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Posts Tagged ‘encryption’

Encrypt ZFS drives on FreeNAS 0.7.2 (FreeBSD 7)

We recently had a break-in and found out about it when we were far from home. I worried about many things, among them the unencrypted files on my home NAS. Not that I have any state secrets buried, but the thought of having private e-mails, photos and so on in the hands of criminals just felt wrong. Fortunately the thieves left my computers, so I decided to do something about it.

I have an old NAS with FreeBSD 0.7.2 (no longer available) running FreeBSD 7. It does support encryption, albeit a bit manually. First I had to create a geli encryption key on the USB boot device:


umount /cf
mount -o rw /dev/da0a /cf
mkdir /cf/boot/keys
dd if=/dev/random of=/cf/boot/keys/nas.key bs=128k count=1

Next I destroyed the partition on the first disk to go and configured it for encryption with geli:


dd if=/dev/zero of=/dev/ad10 bs=512 count=10
geli init -b -K /cf/boot/keys/nas.key -s 4096 -l 256 /dev/ad10
geli attach -k /cf/boot/keys/nas.key /dev/ad10

Repeat with other drives (ad8 in this case) and create a mirror:


zpool create -m none nas-pool1 mirror /dev/ad10.eli /dev/ad8.eli

Next edit /cf/boot/loader.conf to enter the passphrases at boot time:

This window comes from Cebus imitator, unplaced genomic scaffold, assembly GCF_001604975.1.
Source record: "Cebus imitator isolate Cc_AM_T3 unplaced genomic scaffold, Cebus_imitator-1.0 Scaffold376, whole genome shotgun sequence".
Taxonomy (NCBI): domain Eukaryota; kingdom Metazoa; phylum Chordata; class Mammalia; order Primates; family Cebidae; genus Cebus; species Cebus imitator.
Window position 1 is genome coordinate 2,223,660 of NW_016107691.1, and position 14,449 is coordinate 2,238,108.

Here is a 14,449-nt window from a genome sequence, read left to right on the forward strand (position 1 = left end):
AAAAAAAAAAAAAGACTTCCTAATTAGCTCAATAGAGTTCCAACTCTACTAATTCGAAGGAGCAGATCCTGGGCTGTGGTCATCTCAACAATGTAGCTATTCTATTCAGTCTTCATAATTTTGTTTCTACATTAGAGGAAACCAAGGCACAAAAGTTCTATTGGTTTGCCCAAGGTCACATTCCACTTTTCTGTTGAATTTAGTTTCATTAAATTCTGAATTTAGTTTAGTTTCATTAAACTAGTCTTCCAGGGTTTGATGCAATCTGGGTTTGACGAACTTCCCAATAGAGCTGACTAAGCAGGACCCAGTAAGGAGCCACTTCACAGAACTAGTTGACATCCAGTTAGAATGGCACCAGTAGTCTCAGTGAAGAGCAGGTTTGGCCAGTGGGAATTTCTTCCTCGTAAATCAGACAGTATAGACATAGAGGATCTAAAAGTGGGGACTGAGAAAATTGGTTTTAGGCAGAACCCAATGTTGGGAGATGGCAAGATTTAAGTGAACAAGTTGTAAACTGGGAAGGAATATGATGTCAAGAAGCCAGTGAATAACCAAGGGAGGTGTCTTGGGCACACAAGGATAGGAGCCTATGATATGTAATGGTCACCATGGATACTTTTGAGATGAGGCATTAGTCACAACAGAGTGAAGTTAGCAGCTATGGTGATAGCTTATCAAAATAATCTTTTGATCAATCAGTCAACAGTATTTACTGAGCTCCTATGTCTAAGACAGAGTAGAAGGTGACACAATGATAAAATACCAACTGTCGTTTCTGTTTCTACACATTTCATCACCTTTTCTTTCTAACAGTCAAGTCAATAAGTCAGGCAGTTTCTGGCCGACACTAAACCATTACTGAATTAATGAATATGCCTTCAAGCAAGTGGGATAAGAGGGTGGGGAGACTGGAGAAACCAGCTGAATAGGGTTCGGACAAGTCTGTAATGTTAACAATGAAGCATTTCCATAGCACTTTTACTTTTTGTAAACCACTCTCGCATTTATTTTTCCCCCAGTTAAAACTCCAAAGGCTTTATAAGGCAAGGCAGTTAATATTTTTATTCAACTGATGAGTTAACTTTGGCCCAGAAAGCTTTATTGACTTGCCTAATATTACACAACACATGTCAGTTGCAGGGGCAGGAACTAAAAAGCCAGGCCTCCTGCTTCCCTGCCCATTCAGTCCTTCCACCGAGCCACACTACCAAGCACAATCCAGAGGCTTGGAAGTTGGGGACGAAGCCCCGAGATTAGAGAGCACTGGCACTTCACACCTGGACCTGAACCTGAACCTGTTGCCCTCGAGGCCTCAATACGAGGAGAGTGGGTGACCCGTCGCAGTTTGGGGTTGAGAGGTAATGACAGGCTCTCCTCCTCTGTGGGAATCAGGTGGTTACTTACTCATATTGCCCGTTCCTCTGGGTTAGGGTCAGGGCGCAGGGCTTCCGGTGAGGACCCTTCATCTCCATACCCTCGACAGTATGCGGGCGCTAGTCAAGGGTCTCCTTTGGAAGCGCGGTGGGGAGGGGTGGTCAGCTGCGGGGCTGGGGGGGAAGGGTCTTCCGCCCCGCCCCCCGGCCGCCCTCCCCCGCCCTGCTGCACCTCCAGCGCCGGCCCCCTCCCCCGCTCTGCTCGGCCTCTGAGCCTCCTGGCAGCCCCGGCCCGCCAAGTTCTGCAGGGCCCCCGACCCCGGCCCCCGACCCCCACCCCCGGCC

geli_ad8_keyfile0_load="YES"
geli_ad8_keyfile0_type="ad8:geli_keyfile0"
geli_ad8_keyfile0_name="/boot/keys/nas.key"
geli_ad10_keyfile0_load="YES"
geli_ad10_keyfile0_type="ad10:geli_keyfile0"
geli_ad10_keyfile0_name="/boot/keys/nas.key"

Reboot and make sure it works, then add additional drives and resilver. Peace of mind restored!

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Categories: FreeNAS

Changed default options for cryptsetup

I use encrypted USB disks for my personal backups. When I tried to mount a disk on a CentOS 6 host recently it failed. What had happened? It turned out that I had used the default options for cryptsetup and the defaults changed between the versions used in CentOS 5 and 6. To fix the problem I simply had to specify the old default values:

cryptsetup create -c aes-cbc-plain -s 256 -h ripemd160 usbbackup /dev/sdd

Perhaps it is better to avoid defaults anyway.

Categories: Linux